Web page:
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2

In terms of the objective you defined in the question, the Shu army had a reasonable chance of success. Liu Bei's army held two significant advantages: Superior infantry: the Shu army consisted of battle hardened, professional veterans who were better versed in field combat than Wu soldiers, especially in mountainous regions. The strength of the Wu ...


-2

It is very difficult to find any Chinese historical writing that is not a copy which is verifiably earlier than the Tang dynasty (about 700 A.D.). The Nestorian Stele (781 A.D.) is one of the earliest known historical documents written in Chinese. There are some earlier writings, such as copies of the Analects of Confucius on stone supposedly dating to ...


9

The basis for the 5,000 years figure comes from tracing Chinese "history" to the Three Sovereigns and Five Emperors. This figure includes over 1,000 years of legends. The next 1000 years are semi-legendary, being only somewhat corroborated by historical evidence. We start to have fragmentary historical records for a few centuries after that, but true ...


5

Well, to be factual, more like 4100 years+ of history is available for study. Xia Dynasty is dated back to cca 2100 BC - 1600 BC, numerous sites approves these dates. Before these days dates and historical records get more and more inaccurate and entering into the realm of legends. "5000 years" seems more like a generous rounding up, but it is not very far ...


3

If you look at the map, you can see that there are highly mountainous regions covering northeastern India and Southwest China. So even if you draw a boundary line somewhere through these mountains, you can see that the desirability and likelihood of moving or fighting across these mountains is pretty slim (at least until 1962). They acted as a buffer zone ...


14

Because China was actually pretty far from India. For most of the past millennia, China and India were not "neighbouring countries" in any meaningful sense of the word. Most Chinese empires did not actually stretch all the way to the Indian subcontinent. It seems you're considering China and India based on their modern borders, but that is misleading: ...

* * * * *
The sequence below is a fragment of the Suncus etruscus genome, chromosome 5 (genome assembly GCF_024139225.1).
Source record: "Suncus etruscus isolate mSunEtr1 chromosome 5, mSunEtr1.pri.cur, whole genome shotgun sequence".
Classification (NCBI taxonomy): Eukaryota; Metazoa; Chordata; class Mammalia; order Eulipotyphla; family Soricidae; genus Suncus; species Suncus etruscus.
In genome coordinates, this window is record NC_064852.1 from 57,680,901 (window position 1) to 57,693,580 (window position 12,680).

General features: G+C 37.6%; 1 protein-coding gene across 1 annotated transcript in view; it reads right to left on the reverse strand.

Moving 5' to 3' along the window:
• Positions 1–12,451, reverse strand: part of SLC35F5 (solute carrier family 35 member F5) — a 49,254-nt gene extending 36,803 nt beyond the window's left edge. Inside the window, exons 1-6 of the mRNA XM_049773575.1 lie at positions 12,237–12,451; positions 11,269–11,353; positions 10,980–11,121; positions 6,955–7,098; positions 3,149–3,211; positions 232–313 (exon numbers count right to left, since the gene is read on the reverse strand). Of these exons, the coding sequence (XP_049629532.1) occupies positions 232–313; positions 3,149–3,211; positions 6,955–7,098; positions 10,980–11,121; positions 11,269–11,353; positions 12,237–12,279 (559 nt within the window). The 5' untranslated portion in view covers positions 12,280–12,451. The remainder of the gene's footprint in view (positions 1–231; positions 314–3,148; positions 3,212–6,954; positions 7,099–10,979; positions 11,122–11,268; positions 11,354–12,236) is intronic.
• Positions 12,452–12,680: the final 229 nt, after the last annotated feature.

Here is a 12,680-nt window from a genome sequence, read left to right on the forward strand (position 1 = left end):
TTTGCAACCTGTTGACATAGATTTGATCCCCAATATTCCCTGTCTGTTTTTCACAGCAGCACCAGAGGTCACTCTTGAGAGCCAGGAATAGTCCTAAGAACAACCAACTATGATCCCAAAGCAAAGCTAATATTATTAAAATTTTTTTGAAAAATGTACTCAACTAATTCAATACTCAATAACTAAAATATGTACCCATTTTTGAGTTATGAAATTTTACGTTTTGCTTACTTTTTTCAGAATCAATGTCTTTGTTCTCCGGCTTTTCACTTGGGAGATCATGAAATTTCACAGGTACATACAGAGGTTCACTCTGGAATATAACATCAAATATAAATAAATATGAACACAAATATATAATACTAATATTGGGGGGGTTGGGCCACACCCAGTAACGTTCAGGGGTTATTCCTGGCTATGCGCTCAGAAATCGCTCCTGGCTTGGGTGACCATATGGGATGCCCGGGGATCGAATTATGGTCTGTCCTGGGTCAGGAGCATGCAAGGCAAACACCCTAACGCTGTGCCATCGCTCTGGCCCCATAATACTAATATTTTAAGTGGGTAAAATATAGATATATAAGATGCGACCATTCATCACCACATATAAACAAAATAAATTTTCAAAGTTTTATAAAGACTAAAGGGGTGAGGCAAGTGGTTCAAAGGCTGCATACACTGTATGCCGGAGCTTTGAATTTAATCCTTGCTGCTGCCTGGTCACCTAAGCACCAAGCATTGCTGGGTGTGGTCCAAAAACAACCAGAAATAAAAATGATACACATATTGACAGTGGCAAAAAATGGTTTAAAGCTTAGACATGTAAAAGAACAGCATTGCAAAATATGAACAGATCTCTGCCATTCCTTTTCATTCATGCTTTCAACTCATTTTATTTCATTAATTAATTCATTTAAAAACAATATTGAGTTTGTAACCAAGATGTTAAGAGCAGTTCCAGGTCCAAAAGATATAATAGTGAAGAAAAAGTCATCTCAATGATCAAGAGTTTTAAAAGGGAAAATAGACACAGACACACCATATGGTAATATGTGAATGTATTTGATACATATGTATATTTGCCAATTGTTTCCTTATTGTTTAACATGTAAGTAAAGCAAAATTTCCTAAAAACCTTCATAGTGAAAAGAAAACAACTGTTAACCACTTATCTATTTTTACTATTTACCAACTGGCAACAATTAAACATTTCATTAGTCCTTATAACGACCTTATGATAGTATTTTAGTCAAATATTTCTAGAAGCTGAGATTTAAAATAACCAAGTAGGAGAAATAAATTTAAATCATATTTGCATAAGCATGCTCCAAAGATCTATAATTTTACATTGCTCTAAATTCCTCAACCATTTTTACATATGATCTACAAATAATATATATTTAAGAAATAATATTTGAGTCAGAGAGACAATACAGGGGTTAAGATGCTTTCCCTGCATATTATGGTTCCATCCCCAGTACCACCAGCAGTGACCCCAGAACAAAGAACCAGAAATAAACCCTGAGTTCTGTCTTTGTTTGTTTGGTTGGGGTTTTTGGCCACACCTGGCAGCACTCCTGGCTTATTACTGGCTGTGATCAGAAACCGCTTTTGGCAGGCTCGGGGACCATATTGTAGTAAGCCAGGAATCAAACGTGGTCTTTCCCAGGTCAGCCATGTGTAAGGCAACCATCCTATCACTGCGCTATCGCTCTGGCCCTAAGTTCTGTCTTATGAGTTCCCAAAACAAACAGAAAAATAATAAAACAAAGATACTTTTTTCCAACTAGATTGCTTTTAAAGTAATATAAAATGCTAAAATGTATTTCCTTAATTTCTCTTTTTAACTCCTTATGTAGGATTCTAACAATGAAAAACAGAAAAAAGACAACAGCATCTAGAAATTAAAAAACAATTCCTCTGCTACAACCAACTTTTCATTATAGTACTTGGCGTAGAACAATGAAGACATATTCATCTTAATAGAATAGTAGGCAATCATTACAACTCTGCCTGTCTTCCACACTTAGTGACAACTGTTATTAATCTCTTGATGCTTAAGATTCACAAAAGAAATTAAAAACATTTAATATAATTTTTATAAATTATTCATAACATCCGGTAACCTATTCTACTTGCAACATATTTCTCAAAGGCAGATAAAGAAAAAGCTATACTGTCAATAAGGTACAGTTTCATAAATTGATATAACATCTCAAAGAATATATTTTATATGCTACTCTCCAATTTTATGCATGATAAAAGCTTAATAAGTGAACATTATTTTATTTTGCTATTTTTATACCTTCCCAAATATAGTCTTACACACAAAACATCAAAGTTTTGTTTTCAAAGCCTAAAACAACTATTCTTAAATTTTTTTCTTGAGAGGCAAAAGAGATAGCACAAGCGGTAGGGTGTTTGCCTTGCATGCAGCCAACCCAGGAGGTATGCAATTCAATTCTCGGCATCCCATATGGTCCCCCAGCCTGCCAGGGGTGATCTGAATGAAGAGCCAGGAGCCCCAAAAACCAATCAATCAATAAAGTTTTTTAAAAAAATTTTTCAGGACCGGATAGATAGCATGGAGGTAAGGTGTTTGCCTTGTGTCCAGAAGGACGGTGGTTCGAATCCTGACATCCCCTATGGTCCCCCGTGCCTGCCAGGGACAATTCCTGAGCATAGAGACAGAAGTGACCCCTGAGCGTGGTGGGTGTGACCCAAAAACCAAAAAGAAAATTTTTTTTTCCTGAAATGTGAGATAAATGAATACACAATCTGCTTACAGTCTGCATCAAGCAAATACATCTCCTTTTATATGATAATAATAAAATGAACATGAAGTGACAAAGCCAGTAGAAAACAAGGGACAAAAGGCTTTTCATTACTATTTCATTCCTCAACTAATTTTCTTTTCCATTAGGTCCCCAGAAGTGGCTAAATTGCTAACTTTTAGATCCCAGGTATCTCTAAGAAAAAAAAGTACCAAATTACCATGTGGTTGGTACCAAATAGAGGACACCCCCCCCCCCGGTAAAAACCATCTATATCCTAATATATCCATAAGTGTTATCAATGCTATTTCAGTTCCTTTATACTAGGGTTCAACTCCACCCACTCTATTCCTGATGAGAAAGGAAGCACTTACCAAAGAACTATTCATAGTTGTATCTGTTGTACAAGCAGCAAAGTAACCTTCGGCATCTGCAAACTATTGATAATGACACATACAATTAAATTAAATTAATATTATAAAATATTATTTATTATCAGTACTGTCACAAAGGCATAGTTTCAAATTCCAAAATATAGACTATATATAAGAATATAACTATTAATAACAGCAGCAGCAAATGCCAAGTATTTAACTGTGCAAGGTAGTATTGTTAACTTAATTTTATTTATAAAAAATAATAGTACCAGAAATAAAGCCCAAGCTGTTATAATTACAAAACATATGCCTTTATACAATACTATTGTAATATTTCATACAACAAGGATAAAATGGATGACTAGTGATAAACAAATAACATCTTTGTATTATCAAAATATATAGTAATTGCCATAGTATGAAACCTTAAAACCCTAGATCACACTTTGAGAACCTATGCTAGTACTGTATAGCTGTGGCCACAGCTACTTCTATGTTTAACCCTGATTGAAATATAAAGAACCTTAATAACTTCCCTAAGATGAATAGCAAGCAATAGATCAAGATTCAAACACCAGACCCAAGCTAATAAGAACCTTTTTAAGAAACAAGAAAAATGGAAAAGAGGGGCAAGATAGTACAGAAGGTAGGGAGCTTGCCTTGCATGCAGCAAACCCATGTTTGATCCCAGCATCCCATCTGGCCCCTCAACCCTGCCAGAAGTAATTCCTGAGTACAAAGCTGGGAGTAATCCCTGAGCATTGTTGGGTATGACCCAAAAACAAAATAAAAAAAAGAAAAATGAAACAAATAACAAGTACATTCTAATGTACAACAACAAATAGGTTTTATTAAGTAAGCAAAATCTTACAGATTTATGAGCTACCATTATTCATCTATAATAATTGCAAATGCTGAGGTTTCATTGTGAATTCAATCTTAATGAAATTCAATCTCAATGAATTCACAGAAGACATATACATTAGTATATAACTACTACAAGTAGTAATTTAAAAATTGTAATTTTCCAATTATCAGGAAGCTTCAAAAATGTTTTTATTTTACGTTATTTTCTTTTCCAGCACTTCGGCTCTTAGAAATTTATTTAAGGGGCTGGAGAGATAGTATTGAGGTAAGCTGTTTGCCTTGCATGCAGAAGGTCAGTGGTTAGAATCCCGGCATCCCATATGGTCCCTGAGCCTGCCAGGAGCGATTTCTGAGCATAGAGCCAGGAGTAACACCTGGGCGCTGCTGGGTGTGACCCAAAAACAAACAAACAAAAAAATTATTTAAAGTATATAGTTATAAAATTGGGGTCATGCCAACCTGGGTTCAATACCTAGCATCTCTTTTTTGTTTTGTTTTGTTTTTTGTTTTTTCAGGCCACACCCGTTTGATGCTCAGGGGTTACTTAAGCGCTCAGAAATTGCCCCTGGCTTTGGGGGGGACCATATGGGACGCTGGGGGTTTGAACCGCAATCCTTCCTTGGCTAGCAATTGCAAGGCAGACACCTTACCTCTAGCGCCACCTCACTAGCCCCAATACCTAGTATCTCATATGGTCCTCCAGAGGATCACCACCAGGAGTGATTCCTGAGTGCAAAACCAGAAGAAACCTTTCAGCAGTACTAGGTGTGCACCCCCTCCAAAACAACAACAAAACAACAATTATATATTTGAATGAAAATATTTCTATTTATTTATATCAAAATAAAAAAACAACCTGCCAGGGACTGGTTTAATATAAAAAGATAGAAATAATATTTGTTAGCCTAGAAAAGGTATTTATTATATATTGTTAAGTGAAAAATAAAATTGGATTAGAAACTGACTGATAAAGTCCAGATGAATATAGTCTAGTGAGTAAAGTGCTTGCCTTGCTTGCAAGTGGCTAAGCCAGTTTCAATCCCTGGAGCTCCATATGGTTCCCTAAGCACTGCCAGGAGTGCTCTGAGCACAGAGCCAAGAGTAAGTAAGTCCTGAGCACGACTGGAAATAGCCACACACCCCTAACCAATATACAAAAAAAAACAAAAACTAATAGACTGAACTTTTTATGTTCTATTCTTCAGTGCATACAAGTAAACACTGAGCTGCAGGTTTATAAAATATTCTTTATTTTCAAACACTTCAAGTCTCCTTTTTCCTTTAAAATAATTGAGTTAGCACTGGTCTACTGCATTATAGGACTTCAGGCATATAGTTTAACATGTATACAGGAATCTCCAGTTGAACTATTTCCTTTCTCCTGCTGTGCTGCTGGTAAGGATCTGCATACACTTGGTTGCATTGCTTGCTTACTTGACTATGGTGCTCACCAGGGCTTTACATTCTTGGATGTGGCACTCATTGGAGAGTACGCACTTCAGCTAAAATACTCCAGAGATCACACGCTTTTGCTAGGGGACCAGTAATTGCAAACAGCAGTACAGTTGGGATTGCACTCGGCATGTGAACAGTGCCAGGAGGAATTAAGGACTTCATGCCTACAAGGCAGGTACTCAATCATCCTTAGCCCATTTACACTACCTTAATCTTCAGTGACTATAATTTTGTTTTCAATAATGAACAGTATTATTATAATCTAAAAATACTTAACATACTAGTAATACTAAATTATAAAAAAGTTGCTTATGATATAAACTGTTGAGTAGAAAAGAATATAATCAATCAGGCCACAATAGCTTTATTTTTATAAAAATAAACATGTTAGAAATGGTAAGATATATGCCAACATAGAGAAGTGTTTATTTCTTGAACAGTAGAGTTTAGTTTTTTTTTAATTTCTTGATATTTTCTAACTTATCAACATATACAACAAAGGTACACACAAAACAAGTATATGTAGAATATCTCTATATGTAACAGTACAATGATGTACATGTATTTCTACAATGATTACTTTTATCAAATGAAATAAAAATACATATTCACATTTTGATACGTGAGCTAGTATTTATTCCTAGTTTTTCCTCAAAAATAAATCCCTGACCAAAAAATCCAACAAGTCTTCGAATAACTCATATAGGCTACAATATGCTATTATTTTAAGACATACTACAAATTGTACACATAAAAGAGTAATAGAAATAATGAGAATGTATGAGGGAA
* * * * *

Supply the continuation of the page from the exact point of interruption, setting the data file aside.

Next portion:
4

Good Fences Make Good Neighboors The answer consists of 1 word - Himalayas. Okay, let me add the second word: Tibet. Basically, the two cultures have been completely separated by an insurmountable barrier (not to mention that the fact that India and China share a border today is an artifact of the 20th century, when China annexed Tibet).


8

It depends on the location and time. Using the number of chariots to denote the size of an army is most often a Spring and Autumn practice. During this period, the traditional, ritualistic formal system of the Chou Dynasty degraded and gave way to ad hoc reforms. Part of these reforms is changes in military organisation. The Chou dynasty prescribed ...


3

The Han general Ban Chao (AD 32-102) reconquered the states in the Western Regions (the modern day Tarim Basin in Xinjiang) after pushing the Xiongnu out of the region. This included the kingdoms of Kashgar, Loulan, and Khotan, which were returned to Chinese control. He also sent his emissary Gan Ying even further in order to reach Rome (Daqin). Gan Ying ...


9

They did know. Roman knowledge of China is attested in the Geographia, work of the famous Claudius Ptolemy. Which is not to say, however, that the Romans knew much at all about the Han Empire (or vice versa, for that matter). For instance, Ptolemy's map of the Far East coastline is rather distorted: In Chinese records, the Han Emperor first received ...



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